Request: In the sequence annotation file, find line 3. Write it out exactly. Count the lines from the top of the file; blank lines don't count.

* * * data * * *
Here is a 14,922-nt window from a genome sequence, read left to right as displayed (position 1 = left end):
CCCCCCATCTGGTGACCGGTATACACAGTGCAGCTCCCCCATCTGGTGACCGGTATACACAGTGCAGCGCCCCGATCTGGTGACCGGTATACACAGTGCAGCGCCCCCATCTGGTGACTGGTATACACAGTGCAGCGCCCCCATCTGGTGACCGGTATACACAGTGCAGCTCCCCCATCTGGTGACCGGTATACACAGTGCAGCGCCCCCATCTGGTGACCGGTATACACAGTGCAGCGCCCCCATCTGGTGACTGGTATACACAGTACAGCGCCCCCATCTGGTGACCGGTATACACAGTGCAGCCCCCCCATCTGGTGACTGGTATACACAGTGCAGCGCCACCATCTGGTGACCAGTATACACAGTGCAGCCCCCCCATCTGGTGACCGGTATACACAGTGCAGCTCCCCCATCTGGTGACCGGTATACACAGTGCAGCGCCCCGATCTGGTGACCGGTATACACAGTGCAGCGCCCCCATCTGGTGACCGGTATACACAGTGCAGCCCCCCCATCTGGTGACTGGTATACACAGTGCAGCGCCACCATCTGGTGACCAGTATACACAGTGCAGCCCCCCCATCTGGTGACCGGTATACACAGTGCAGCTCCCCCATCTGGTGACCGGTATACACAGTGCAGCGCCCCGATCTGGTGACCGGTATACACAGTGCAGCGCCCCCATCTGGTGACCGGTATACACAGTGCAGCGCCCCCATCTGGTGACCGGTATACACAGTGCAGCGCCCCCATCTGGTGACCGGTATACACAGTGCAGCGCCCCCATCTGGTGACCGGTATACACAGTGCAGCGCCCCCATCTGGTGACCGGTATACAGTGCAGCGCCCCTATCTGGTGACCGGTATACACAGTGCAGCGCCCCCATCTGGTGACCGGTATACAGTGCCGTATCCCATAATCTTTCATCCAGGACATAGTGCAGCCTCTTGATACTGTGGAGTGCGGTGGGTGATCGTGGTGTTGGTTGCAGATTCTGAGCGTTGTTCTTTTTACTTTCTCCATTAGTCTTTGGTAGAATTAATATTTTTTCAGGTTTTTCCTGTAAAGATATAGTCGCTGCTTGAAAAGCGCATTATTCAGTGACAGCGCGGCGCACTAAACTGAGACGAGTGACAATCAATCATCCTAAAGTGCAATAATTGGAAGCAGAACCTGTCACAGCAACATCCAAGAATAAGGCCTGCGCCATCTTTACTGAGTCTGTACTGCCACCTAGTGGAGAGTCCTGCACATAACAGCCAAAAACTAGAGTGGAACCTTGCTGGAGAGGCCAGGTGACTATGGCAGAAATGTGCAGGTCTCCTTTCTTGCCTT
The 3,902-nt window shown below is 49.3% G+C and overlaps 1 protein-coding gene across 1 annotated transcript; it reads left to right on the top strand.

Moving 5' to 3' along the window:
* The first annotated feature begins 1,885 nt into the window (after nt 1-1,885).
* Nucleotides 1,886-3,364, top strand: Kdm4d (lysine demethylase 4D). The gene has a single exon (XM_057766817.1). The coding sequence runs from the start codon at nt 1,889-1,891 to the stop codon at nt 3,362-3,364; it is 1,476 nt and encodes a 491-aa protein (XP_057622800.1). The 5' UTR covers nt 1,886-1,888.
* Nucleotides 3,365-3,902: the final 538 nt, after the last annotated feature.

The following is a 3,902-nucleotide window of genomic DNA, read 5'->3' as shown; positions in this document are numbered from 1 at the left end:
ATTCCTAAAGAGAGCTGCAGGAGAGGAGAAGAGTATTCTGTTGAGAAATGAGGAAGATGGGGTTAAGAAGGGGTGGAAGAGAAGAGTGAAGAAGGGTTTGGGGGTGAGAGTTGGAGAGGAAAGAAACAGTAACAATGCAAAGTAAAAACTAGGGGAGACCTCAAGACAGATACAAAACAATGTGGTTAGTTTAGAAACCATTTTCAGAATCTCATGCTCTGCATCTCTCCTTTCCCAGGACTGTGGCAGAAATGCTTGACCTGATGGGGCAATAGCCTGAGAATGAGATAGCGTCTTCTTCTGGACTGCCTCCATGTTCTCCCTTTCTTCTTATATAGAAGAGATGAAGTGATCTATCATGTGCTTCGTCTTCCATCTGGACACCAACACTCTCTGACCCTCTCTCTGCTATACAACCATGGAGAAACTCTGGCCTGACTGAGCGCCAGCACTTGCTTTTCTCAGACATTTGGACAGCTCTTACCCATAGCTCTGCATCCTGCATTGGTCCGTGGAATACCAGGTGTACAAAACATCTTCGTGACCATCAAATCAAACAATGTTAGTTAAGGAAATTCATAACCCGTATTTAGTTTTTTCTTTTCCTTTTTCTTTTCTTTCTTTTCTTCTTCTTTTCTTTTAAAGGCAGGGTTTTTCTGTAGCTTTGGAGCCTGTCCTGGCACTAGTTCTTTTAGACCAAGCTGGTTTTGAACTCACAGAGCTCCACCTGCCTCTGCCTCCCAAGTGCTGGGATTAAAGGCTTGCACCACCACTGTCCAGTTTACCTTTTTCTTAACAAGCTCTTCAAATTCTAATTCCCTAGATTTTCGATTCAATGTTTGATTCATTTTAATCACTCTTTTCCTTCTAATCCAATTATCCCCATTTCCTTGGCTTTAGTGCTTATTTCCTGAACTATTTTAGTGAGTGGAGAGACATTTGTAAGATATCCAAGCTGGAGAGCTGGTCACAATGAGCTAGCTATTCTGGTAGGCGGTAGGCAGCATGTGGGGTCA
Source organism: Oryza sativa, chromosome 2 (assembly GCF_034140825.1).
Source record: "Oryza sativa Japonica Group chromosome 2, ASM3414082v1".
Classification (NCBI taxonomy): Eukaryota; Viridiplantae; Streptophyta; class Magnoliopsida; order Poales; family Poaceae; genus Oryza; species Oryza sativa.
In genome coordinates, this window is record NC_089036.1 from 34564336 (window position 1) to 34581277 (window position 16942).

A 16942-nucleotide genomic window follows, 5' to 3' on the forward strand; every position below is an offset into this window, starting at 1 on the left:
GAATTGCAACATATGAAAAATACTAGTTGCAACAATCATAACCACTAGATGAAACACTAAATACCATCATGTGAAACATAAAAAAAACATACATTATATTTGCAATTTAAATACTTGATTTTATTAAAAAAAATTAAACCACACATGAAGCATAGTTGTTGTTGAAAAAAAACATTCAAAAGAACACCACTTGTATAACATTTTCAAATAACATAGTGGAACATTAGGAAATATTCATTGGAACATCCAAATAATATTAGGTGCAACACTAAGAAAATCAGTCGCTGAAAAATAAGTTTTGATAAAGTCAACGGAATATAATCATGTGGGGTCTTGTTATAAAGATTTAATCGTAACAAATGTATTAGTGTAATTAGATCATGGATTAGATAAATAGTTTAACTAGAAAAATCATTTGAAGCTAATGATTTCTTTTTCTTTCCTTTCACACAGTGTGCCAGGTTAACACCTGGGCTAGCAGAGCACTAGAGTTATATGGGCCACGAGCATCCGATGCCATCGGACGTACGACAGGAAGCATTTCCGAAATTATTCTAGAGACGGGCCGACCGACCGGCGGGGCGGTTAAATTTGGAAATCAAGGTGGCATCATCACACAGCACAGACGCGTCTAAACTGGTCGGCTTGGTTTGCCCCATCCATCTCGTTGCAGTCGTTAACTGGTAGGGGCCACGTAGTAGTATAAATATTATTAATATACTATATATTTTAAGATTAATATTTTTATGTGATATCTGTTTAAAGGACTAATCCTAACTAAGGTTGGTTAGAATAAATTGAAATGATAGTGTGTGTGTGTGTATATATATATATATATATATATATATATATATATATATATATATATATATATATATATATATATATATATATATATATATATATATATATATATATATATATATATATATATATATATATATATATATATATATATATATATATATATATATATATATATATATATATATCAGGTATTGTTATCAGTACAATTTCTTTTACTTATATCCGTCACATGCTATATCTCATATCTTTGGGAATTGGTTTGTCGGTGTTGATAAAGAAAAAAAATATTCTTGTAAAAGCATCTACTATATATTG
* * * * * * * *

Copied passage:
The 3,902-nt window shown below is 49.3% G+C and overlaps 1 protein-coding gene across 1 annotated transcript; it reads left to right on the top strand.